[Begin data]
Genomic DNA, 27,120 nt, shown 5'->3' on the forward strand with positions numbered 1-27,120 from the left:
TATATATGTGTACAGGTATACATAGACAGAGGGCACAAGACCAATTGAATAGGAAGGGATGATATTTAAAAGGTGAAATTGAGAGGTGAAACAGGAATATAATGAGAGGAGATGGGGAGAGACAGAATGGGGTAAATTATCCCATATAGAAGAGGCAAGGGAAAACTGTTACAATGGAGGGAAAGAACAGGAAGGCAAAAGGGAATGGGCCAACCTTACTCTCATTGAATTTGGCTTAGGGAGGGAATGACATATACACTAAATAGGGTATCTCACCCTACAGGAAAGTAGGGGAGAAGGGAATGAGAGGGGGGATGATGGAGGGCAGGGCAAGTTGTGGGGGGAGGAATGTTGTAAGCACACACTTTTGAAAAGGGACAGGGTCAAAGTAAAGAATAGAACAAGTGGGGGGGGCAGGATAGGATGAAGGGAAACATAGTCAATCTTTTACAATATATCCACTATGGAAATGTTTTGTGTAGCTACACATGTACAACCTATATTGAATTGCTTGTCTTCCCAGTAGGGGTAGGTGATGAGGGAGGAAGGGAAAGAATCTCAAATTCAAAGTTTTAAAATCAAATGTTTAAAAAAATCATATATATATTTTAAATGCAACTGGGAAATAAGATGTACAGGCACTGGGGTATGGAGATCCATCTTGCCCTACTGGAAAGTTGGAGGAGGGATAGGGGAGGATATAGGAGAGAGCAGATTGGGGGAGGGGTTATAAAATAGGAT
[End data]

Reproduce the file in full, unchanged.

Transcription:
Genomic DNA, 27,120 nt, shown 5'->3' on the forward strand with positions numbered 1-27,120 from the left:
TATATATGTGTACAGGTATACATAGACAGAGGGCACAAGACCAATTGAATAGGAAGGGATGATATTTAAAAGGTGAAATTGAGAGGTGAAACAGGAATATAATGAGAGGAGATGGGGAGAGACAGAATGGGGTAAATTATCCCATATAGAAGAGGCAAGGGAAAACTGTTACAATGGAGGGAAAGAACAGGAAGGCAAAAGGGAATGGGCCAACCTTACTCTCATTGAATTTGGCTTAGGGAGGGAATGACATATACACTAAATAGGGTATCTCACCCTACAGGAAAGTAGGGGAGAAGGGAATGAGAGGGGGGATGATGGAGGGCAGGGCAAGTTGTGGGGGGAGGAATGTTGTAAGCACACACTTTTGAAAAGGGACAGGGTCAAAGTAAAGAATAGAACAAGTGGGGGGGGCAGGATAGGATGAAGGGAAACATAGTCAATCTTTTACAATATATCCACTATGGAAATGTTTTGTGTAGCTACACATGTACAACCTATATTGAATTGCTTGTCTTCCCAGTAGGGGTAGGTGATGAGGGAGGAAGGGAAAGAATCTCAAATTCAAAGTTTTAAAATCAAATGTTTAAAAAAATCATATATATATTTTAAATGCAACTGGGAAATAAGATGTACAGGCACTGGGGTATGGAGATCCATCTTGCCCTACTGGAAAGTTGGAGGAGGGATAGGGGAGGATATAGGAGAGAGCAGATTGGGGGAGGGGTTATAAAATAGGAT